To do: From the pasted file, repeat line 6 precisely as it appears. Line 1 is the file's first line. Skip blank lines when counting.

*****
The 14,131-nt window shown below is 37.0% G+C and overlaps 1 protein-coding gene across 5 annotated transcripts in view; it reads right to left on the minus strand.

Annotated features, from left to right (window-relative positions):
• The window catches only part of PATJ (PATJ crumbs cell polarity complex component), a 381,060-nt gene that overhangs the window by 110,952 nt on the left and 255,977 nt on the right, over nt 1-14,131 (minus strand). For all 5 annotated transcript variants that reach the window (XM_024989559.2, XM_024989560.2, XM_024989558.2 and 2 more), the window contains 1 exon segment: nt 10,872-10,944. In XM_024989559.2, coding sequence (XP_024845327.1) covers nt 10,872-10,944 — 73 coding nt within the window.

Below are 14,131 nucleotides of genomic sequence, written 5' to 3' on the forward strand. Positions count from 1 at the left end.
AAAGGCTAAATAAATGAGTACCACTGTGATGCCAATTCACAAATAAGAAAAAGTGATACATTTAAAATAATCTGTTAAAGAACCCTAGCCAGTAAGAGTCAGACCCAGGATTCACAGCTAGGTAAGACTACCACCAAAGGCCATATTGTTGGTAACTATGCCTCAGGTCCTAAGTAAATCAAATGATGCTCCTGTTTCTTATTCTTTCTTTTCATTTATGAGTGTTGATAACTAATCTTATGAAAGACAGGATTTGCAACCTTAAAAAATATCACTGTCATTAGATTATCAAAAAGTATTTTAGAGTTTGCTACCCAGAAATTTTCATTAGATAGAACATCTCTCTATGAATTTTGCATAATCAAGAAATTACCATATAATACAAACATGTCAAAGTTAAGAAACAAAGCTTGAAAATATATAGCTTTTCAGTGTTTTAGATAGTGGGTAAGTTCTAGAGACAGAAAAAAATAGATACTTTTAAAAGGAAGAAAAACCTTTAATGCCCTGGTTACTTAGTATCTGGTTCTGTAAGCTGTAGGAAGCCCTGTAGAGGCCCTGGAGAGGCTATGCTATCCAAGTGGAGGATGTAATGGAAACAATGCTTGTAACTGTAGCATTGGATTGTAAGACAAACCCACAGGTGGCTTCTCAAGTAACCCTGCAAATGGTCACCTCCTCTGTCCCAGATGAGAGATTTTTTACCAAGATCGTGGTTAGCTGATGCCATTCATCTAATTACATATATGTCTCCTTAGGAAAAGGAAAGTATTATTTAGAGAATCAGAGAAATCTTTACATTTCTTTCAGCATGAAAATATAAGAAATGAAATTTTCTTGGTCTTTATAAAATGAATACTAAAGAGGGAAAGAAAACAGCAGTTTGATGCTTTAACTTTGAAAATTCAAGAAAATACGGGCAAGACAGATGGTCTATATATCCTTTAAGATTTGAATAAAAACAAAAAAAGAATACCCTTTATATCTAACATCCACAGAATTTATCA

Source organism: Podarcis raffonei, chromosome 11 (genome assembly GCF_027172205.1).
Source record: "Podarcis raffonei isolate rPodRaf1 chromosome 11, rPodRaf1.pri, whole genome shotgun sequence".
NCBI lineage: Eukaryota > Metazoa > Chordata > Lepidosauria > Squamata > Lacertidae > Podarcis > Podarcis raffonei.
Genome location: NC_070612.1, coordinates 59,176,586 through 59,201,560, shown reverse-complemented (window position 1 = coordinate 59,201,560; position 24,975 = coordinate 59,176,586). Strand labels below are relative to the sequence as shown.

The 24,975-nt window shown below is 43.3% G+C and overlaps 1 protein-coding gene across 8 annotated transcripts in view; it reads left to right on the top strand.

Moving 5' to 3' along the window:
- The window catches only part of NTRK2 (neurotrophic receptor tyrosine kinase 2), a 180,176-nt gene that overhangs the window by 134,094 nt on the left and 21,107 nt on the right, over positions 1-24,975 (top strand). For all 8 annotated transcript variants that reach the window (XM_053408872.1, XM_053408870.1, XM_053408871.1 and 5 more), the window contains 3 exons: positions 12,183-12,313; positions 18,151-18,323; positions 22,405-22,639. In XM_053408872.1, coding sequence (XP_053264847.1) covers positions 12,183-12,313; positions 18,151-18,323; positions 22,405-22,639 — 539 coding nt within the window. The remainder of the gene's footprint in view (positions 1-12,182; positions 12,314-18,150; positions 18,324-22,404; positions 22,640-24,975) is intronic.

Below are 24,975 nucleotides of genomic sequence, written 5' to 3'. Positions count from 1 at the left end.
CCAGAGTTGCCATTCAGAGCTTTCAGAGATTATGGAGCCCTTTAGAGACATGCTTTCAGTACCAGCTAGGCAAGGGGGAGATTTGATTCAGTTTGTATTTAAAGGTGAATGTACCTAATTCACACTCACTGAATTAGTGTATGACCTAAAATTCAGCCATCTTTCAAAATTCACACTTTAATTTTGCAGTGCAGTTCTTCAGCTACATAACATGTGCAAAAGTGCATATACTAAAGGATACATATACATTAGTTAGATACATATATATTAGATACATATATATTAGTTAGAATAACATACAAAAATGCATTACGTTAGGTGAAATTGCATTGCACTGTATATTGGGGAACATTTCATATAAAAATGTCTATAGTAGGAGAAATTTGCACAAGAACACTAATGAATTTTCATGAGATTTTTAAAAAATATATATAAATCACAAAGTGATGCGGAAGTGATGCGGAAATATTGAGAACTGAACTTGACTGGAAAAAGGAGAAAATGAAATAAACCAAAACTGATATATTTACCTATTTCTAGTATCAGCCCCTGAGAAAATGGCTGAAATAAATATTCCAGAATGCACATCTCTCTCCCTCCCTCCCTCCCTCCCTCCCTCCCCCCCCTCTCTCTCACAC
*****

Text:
Source organism: Podarcis raffonei, chromosome 11 (genome assembly GCF_027172205.1).